All posts by Victoria Leith

How to Enjoy Life Abroad after the ‘HoneyMoon’

We came to live in China as a family, full of hopes, a few expectations and a real sense of adventure! For the first three months, everything was new and exciting and we had our explorers’ hats on. Fast forward four months and I would start to wake up in the mornings, missing home, missing family and craving all the foods that are hard to get here.  Sometimes it doesn’t matter how wonderful your time away is, how great the experience, it is totally natural to feel that deep sense of wanting the old familiar and to be back at home.

When I started to feel homesick, I started to make sure I did the following and perhaps, if you ever have those feelings, you could try some too!

1. I LOVE it when I receive post or an email but of course I need to make sure I keep in touch too. I wrote to lots of friends and family telling them how I felt and also my news… and then throughout the week, I kept receiving different messages from each one, all assuring me that life was the same back in the UK and to try and enjoy my time here with my little family – it helped enormously!

2. Ask for post and parcels! I asked my mother to send me some bits and pieces (and was very specific) – and a few weeks later, an enormous parcel arrived for us all filled with joy and treats! I read her letter over and over and we all are continuing to enjoy the benefits of that parcel. Sending post overseas is pricey (her package cost about £70!) but you can always offer to pay the postage price and/or for what you have asked for. I love seeing an email in my school inbox from our wonderful receptionist telling me to pop on over to collect a parcel! It makes my day, enables me to feel connected and sustains a feeling of happiness that transcends getting the material goods… it is the thought that really does count! My brother once sent me a tiny package with a few grains of rice in as a joke… it sure made my day still and I was smiling all week because of his thoughtfulness.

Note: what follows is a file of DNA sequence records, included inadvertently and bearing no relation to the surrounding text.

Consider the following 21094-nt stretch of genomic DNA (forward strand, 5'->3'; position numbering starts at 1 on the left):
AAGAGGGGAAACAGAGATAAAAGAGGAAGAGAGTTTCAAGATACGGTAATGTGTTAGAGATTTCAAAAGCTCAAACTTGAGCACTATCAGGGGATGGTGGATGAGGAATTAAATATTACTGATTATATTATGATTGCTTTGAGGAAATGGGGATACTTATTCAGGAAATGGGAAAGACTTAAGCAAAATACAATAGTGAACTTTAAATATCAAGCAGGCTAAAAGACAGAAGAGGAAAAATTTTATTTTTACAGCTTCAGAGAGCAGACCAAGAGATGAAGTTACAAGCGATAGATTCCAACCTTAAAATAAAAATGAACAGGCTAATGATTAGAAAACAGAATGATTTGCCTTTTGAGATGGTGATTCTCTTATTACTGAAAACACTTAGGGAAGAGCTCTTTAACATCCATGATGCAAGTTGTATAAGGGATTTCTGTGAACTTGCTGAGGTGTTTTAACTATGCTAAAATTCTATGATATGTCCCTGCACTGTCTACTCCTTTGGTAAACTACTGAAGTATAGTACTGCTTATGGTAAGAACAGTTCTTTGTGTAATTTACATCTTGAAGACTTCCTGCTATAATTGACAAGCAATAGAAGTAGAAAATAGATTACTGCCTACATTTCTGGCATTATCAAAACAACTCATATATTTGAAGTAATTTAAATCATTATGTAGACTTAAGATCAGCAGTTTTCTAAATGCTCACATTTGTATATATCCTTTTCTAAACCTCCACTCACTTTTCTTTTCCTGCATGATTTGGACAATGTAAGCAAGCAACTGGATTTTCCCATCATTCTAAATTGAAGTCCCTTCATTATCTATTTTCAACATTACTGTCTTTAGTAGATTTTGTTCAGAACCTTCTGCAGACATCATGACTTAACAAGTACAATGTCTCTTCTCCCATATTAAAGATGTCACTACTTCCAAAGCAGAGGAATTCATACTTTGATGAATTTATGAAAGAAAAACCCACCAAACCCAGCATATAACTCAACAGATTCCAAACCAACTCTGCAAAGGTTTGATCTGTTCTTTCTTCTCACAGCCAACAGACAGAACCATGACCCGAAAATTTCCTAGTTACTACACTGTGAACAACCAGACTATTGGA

3. Hang out with your new family. We are all in the same boat. Most of the staff in the school have travelled overseas, some with children others not, but being together, eating meals, planning events, traveling in the holidays and going for a coffee after school are all helpful ways to keep the feeling that you are not alone out there – you have friends and they might not be blood relatives, but most of them if not all would do anything for you if you needed it! One of our friends is travelling abroad for the winter break and she has kindly offered to let us use her apartment whilst she is gone so we can cook in her oven (most people don’t have an oven here!) It’s these small acts of kindness that can warm the cockles of the heart.

4. Allow yourself time to feel sad… then get moving! I feel quite lucky that I have my daughter and husband here – they are both amazing! I also try to see our time here through their eyes – my daughter is having the best time and my husband is making the most of not working to serve the school community and our family by washing, cleaning and cooking -priceless service! So I take time every day to look around and to count my blessings and to be grateful for all we have – a really lovely and spacious apartment, friends, good food (albeit not the pie and mash and gravy I am craving but still!) the chance to learn more about this wonderful culture and more time than we ever had in the UK to spend time together as a family.

5. Become involved. Whatever the school is doing, whether it’s Secret Santa, a staff do or an outing… go for it! Loneliness can bring about more loneliness and sometimes you just need to say YES! I WILL go on that trip… I WILL make a dish for the potluck and go to that concert. Reach out to others… let them know how you feel and don’t suffer alone. You are one of a few people who get up from their couch and venture to another part of our small yet vast world – it’s amazing what you have already done and just the act of you travelling to this country has enabled others in your home community to feel inspired. I only know this because every now and then, someone from home reminds me of this!! And that makes it even more worthwhile – some think it’s selfish to travel but I feel it can affect everyone in a really positive way. You create ripples, you bring opportunities and if other people allow themselves, they can be motivated to make changes too.